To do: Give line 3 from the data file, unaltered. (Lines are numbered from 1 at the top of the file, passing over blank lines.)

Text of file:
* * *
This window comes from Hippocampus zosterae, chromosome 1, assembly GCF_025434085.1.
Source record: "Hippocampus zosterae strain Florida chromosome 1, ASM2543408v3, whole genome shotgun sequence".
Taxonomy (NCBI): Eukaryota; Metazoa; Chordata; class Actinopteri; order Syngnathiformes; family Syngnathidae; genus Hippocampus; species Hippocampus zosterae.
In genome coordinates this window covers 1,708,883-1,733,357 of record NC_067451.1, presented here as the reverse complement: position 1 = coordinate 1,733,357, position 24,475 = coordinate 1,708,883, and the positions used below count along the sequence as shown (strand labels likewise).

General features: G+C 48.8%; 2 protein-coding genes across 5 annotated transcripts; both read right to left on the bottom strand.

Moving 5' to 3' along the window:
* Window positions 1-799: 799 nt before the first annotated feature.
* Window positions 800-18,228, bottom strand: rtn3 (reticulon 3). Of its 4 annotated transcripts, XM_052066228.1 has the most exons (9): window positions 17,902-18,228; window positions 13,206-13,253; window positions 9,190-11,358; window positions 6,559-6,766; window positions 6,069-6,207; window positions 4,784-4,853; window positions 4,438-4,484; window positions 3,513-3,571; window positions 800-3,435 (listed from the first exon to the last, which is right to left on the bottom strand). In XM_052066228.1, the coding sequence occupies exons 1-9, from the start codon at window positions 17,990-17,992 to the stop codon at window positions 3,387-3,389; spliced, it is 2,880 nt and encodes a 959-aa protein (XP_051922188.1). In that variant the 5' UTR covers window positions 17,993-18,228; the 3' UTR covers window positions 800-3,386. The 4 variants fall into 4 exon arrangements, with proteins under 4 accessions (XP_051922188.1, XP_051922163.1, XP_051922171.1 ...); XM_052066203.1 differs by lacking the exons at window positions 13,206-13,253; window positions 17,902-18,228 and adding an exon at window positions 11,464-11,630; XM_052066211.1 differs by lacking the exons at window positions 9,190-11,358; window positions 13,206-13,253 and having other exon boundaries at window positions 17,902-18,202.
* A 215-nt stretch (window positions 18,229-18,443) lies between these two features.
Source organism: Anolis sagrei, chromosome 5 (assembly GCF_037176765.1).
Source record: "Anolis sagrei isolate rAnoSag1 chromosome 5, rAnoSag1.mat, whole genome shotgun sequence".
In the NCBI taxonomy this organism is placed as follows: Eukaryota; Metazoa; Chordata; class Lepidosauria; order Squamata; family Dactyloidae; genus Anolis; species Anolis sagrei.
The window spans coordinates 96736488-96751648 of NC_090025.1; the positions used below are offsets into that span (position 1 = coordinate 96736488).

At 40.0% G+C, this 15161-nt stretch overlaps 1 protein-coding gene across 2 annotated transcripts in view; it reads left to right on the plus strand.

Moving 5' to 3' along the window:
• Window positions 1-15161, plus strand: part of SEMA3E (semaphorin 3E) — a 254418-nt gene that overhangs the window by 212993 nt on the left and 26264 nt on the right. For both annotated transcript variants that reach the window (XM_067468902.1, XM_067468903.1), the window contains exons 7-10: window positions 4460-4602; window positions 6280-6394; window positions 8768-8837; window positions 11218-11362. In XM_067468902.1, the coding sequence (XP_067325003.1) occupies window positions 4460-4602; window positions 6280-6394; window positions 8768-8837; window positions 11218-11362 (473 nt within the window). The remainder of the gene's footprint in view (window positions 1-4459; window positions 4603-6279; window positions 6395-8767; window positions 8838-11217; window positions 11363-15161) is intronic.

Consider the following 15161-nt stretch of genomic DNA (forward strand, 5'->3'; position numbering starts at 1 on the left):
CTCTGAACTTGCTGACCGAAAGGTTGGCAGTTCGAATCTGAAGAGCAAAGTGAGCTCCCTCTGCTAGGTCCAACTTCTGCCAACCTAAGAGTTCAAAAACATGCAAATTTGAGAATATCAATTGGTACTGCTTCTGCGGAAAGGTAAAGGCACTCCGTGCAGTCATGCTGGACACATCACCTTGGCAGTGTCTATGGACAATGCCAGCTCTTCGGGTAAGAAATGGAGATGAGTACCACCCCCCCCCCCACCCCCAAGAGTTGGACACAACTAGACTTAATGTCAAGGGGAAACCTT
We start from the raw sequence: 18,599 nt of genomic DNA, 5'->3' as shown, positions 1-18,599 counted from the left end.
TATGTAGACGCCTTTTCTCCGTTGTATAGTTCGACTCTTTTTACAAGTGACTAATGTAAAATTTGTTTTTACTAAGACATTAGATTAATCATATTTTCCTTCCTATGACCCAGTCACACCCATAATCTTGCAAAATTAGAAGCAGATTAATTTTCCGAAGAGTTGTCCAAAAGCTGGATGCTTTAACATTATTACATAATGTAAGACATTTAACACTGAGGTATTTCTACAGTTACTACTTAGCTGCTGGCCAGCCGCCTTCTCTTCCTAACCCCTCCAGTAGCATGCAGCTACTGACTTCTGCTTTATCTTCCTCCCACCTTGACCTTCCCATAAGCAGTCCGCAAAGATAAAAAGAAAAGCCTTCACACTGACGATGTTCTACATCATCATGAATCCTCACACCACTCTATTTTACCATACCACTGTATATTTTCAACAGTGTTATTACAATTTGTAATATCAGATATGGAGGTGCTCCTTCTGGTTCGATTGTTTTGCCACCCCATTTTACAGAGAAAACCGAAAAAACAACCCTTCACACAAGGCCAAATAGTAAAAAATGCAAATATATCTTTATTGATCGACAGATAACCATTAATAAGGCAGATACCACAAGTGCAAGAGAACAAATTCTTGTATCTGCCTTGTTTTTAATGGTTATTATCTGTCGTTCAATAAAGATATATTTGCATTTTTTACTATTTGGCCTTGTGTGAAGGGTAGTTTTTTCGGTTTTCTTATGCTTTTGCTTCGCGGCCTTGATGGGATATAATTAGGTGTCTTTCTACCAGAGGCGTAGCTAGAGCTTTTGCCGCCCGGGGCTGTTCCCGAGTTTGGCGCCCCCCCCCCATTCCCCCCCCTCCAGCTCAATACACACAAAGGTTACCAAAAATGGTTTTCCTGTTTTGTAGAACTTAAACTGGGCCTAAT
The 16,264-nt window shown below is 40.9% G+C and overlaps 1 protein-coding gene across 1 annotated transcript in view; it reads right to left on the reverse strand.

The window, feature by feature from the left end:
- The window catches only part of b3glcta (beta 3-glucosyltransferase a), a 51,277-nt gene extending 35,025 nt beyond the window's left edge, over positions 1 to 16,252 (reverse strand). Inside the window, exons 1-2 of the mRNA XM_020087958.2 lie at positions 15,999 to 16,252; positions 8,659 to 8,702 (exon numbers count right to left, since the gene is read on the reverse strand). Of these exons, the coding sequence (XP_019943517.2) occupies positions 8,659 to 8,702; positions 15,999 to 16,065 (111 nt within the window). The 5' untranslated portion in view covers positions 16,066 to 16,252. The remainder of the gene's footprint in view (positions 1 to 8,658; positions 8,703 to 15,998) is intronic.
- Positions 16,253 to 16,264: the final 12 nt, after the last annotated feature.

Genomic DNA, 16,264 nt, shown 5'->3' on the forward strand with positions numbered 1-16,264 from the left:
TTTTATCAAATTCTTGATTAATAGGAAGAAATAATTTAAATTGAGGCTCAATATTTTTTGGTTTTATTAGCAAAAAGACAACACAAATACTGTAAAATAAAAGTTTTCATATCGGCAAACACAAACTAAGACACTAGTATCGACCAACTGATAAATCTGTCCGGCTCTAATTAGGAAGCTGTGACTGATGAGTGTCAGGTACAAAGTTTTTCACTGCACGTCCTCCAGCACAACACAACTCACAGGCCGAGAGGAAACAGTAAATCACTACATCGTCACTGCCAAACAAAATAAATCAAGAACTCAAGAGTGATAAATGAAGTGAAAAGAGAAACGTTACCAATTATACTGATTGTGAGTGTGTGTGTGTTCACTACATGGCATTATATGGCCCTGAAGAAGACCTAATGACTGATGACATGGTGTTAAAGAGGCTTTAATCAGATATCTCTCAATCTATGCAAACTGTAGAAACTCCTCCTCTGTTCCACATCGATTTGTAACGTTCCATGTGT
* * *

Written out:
Taxonomy (NCBI): Eukaryota; Metazoa; Chordata; class Actinopteri; order Syngnathiformes; family Syngnathidae; genus Hippocampus; species Hippocampus zosterae.